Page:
THE SHOULDERS OF SLABS
Having chased trout and their species on both coasts and various points in between, it is easy to see why images of rising trout drive so many of us to the water. The romanticists add their spin as well, by setting prose to print and further that drive with vivid descriptions of pristine waters and the grace of a mayfly taking flight. How could we not fall into a love affair with trout? In the eyes of many there is no piscatorial species or their haunts more deserving of praise than that of the trout. Just browse the bookstore shelves and check out the covers. When is the last time you saw a beautiful mountain setting with a picture of a heirloom cane rod held next to a beautifully colored Bluegill? Over the years this fact has remained a conundrum for me, because I see grace and beauty in both warm and cold water fishing. Is it because so many of us never have pursued warm water fishing beyond the Zebco 303 of our youth, leaving only that memory to hold onto whenever the thought of a casting to bluegill arises? Or is it because so many of us have crowned the prince, and now only have the desire to walk within the royal circles?
Recently, while spending an evening on a small piece of local water, this scenario played out. After watching large bluegills chasing in the shallows, and countless fly changes to sort them out, I finally broke the code. Very much like your normal match-the-hatch game on trout waters, and when I finally figured out what they wanted I was virtually at my wits-end. I could have cast to the small shore-bound dinks, but, but the fish that were chasing held my attention. Tying on a lighter shade of a #10 Foam-Butt caddis, my first cast landed on the money into the only 3 foot opening in the vegetation I had to aim for. It was a 40 foot cast that I even surprised myself with. The fly landed with a small dimpling and a slight ring of ripples spreading toward the surrounding lily pads. As the ripples began to subside I twitched the fly about an inch, and that's when it happened. The fish came out of the lily pads cutting a wake and pushing a bulge in the water's surface like a 20 inch brown chasing caddis emergers. My fly disappeared in a huge swirl as the fish engulfed it and that quickly turned for the safety of the vegetation, as my mind tried to catch up and allow my hands to set the hook. With a sharp lift of the rod, the fish on the other end of the line fought as if it carried the shoulders of a 3 pound largemouth, or 16 inch rainbow in the current. It dogged in circles fighting for the vegetation, cutting line-humming straight line runs weaving through the lily pads like it held bonefish lineage. Then as the fish tired and came to hand, I was admiring a gorgeous fish by any account. The moss-green back faded into a copper flanks and black tail section shrouded by fins fanned out in pure defiance. The shoulders were nearly an inch wide with a color of coppery-bronze that only nature can possibly create. The gill plates and breast broke into a brilliant crimson fronted by blue and silver cheeks which drew your eyes in. It was an unrivaled rise, followed by a great fight which resulted in a beautiful fish in hand; but for some, it was not a trout.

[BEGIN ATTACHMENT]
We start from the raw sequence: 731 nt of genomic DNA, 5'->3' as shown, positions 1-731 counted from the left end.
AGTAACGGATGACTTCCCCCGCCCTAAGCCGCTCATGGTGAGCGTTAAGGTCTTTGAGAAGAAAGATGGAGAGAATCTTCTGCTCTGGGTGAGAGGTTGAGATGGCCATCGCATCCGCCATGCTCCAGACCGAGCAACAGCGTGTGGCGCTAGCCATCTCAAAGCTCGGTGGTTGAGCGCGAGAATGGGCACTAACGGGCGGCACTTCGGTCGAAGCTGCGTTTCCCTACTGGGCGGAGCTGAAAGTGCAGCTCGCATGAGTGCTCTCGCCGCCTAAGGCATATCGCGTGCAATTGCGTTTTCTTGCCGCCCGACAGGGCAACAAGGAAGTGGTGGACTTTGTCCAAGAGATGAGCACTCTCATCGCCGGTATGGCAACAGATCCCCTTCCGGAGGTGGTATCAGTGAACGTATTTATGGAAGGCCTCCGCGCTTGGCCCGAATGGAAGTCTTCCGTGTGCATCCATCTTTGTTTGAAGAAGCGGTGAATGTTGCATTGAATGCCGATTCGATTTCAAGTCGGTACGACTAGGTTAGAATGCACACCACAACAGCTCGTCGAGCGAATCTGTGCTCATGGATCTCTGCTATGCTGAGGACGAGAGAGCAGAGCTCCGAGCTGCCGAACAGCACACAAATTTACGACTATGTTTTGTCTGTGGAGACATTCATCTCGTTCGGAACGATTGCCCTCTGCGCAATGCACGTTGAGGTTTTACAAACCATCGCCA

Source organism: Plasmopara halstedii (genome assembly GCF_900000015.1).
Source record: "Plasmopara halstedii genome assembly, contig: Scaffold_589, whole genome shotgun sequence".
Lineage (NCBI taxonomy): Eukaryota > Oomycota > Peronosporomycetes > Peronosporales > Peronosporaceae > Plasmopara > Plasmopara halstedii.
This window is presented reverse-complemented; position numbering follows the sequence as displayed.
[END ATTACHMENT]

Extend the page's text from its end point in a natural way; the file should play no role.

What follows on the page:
Lucky for me, I am not part of that "some". The only difference between any trout I have ever caught and that thick slab of bluegill would have been the setting. I was in a township park, shrouded by little league ball field lights to my right, and to my rear, a large swing set and play area now vacated with the setting sun. No pristine mountain stream or dimpling waters of a high mountain lake. I was in town. Yet, I couldn't help but look around at vacant banks and water I was enjoying all to myself. Part of my was very thankful for the lack of fishermen, while in the same thought it puzzled me. While many others sat in their living rooms wishing it was the weekend and they could leave for a trout stream, I was enjoying solitary water, a good number of large bluegill, and the rise of fish to my fly. On Saturday I may be with those folks in their living room. But tonight, I was bringing fish to the fly and a bend to my rod. Life was perfect, carried on the shoulders of slabs.